Morris Hill Cemetery is one of the oldest and most well-known cemeteries in the Treasure Valley. The cemetery began in January of 1882, when Mayor James Pinney spent $2,000 of city funds to purchase the eighty acres on the bench from William H. Ridenbaugh and Mrs. Lavinia I. Morris (a widow). Although he was heavily criticized for purchasing the land, the City of Boise took over operation on March 1, 1882.
Some of the causes of death inthe city's first burial records, beginning in 1882, included a snow slide, gunshot, murder, dropsy, consumption, poison, falling tree, falling rock, rickets gathering in the head, Bright's disease, La Grippe and steel car accident.
Since the original maps were platted in 1882, creating thousands of available lots, more sections have been added over the years, establishing thousands more. The cemetery currently consists of 60 developed (platted) acres with 53 sections and a mausoleum.
Even though the cemetery has been in operation since 1882, there are still many lots available. When fully occupied, the cemetery will always be full of life, from the green grasses to stately trees, with all sorts of wildlife including families of squirrels and birds to the occasional deer, turkey or fox.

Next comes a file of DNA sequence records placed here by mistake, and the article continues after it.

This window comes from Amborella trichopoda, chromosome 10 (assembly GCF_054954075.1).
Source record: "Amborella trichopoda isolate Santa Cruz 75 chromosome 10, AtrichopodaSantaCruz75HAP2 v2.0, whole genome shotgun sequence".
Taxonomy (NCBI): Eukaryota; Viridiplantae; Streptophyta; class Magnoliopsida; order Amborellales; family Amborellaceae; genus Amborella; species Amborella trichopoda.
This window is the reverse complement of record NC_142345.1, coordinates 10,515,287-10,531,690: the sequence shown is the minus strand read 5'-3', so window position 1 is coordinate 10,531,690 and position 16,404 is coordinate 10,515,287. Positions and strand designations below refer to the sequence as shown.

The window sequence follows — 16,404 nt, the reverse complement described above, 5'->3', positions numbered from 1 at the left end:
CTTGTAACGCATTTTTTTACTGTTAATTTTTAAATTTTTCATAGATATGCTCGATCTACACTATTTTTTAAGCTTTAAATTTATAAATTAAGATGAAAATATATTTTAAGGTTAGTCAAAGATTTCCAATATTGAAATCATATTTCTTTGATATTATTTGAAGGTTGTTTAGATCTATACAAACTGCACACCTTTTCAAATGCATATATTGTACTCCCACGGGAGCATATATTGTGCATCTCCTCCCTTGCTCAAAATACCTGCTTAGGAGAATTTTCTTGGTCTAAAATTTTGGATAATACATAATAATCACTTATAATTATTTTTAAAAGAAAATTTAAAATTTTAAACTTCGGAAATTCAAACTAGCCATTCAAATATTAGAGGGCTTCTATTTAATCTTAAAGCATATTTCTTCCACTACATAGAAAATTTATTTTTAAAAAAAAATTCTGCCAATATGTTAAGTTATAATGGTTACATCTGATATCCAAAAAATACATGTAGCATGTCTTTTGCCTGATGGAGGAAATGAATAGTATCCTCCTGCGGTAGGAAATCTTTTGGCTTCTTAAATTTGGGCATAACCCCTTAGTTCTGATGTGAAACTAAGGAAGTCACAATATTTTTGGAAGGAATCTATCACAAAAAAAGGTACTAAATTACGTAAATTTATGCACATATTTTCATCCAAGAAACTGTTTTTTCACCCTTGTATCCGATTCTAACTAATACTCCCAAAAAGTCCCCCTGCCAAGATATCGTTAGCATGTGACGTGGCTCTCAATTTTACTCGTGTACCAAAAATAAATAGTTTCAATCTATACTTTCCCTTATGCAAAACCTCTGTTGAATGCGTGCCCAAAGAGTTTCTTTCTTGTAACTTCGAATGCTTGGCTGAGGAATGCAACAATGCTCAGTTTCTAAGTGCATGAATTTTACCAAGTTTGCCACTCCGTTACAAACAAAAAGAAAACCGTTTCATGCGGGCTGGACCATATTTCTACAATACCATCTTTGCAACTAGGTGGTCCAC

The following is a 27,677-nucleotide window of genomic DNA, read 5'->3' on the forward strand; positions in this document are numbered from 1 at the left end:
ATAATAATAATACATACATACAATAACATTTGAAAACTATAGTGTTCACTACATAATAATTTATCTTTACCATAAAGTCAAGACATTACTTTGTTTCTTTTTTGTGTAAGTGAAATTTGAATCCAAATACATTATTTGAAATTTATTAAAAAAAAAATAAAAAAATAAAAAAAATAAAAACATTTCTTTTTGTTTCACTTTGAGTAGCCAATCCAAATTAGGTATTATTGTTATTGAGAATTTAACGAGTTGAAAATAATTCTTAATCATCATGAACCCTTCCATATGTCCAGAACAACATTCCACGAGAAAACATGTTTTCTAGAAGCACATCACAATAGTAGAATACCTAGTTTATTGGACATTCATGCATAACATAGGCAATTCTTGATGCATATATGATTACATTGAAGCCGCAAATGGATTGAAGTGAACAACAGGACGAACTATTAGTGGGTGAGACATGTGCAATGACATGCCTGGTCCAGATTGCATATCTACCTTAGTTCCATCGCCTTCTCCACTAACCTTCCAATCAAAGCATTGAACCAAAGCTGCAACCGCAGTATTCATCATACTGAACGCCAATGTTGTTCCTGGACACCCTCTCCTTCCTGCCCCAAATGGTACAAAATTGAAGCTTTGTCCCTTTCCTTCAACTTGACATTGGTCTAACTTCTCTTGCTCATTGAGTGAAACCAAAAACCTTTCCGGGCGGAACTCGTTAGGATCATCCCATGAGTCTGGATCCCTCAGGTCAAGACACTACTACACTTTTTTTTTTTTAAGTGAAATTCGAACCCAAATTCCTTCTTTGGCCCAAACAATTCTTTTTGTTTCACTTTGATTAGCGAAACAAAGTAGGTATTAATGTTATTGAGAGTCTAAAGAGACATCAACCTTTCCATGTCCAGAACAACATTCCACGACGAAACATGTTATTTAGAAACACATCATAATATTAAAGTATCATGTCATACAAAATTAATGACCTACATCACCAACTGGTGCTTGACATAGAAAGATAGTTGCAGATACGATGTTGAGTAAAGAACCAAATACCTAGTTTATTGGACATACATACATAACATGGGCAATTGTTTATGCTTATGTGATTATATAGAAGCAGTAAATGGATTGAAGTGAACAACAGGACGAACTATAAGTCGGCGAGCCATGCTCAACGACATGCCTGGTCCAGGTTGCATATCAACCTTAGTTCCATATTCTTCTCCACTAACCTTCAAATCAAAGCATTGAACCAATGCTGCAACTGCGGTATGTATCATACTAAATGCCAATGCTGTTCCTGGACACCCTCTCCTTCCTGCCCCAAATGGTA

The majority of lots at Morris Hill Cemetery lie from east to west (feet to the east, head to the west). It is customary to place the markers so that they can be read (facing east) while not standing on the grave of the person's marker you are reading. Traditionally, couples are "buried as they are married" - husband on the right, wife on the left (facing east).
Because Morris Hill Cemetery is old but still in use, there are many older stones among the newer ones. The oldest sections of the cemetery are in the northwest corner of the cemetery. When Emerald Street was widened, many of the graves in Section 2 were moved to Section T, which is on the south east side of the cemetery.
There are some wonderful monuments exhibiting ceramic pictures of the deceased. By Col. Green's mausoleum in Section E, there is a picture of a bearded gentlemen and his wife who were buried in the early 1900s. In Silent Camp, there is a monument to a Civil War veteran, Richard Congdon Ball, his remains were placed there in May of 1922, brought to Boise from Illinois by his grandson.